Published March 30, 2009
United Nations Secretary-General Ban Ki-moon and his top lieutenants on Monday are convening the first meeting of the U.N.’s Task Force on the Global Food Crisis. Ban says it will “study the root causes of the crisis,” and propose solutions for “coordinated global action” at a summit of world leaders in June.
Ban might want to consider convincing the oil-rich nations of the Middle East to provide more than the near-invisible amount of money they currently give to the World Food Program (WFP), the U.N.’s food-giving arm, which is charged with alleviating the food crisis.
WFP internal documents show that the major oil producing nations of the Organization of Petroleum Exporting Countries (OPEC) gives almost nothing to the food organization, even as skyrocketing oil prices and swollen oil revenues contribute to the very crisis that the U.N. claims could soon add 100 million more people to the world’s starving masses.
The overwhelming bulk of the burden in feeding the world’s starving poor remains with the United States and a small group of other predominately Western nations, a situation that the WFP has done little so far to change, even as it has asked for another $775 million in donations to ease the crisis.
Donor listings on WFP’s website show that this year, as in every year since 1999, the U.S. is far and away the biggest aid provider to WFP. Since 2001, U.S. donations to the food agency have averaged more than $1.16 billion annually — or more than five times as much as the next biggest donor, the European Commission.
This year, the U.S. had contributed $362.7 million to WFP just through May 4, according to the website. That figure does not include another $250 million above the planned yearly contribution that was promised by President George W. Bush in the wake of WFP’s April warning that a “silent tsunami” of rising food costs would add dramatically to the world population living in hunger. Nor does it include another $770 million in food aid that President Bush has asked Congress to provide as soon as possible.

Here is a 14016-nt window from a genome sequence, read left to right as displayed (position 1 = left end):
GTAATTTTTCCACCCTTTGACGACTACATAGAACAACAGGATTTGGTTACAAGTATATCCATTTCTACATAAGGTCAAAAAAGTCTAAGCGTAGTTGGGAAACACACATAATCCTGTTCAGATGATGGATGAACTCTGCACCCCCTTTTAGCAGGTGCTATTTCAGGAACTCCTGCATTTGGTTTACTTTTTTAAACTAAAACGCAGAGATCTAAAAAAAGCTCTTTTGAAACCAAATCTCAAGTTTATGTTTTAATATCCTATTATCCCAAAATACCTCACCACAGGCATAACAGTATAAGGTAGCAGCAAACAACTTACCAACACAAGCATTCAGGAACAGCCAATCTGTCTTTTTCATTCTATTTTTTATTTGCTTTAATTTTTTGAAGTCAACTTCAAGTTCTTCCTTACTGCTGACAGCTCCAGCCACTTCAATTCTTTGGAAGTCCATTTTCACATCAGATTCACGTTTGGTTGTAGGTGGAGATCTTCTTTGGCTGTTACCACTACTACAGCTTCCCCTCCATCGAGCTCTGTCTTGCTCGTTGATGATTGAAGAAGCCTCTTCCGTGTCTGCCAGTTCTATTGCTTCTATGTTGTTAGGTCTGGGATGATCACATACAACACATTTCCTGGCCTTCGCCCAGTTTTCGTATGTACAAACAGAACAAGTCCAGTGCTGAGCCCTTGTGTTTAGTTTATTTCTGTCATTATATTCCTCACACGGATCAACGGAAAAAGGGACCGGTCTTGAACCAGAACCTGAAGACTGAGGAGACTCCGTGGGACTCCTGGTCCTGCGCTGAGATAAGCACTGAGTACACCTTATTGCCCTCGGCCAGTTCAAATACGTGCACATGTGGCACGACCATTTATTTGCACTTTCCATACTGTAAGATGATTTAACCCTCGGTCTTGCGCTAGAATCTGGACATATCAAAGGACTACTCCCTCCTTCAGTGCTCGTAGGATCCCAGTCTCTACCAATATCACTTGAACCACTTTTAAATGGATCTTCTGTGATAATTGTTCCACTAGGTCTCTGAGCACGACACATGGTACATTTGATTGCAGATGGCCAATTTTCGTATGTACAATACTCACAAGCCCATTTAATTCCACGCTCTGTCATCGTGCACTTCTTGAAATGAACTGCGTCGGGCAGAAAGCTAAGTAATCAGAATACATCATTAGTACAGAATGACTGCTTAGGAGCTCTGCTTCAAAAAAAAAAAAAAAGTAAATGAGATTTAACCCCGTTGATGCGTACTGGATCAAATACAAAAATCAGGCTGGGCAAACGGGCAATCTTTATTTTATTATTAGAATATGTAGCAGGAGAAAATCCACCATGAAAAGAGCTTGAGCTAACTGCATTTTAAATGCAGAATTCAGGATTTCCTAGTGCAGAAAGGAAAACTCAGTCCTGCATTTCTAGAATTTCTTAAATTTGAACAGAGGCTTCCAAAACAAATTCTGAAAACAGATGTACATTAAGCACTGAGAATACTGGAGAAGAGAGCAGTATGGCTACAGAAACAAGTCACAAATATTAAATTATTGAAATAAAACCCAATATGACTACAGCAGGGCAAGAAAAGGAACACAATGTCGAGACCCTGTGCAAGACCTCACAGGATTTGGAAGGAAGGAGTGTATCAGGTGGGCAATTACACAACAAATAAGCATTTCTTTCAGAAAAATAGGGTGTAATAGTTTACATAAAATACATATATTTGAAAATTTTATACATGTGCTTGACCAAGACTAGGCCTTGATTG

On the other hand, Saudi Arabia, with oil revenues last year of $164 billion, does not even appear on the website donor list for 2008.
And while Canada, Australia, Western Europe and Japan have hastened to pony up an additional $260 million in aid since WFP’s latest appeal, the world organization told FOX News, the Organization of Petroleum Exporting Countries (OPEC), the international oil cartel, tossed in a grand total of $1.5 million in addition to the $50,000 it had previously donated.
The OPEC total amounts to roughly one minute and 10 seconds worth of the organization’s estimated $674 billion in annual oil revenues in 2007 — revenues that will be vastly exceeded in 2008 with the continuing spiral in world oil prices.
The only other major oil exporter who made the WFP list of 2008 donors was the United Arab Emirates, which kicked in $50,000. UAE oil revenues in 2007 were $63 billion.
By contrast, the poverty-stricken African republic of Burkina Faso is listed as donating more than $600,000, and Bangladesh, perennial home of many of the world’s hungriest people, is listed as donating nearly $5.8 million.
George Russell is executive editor of FOX News.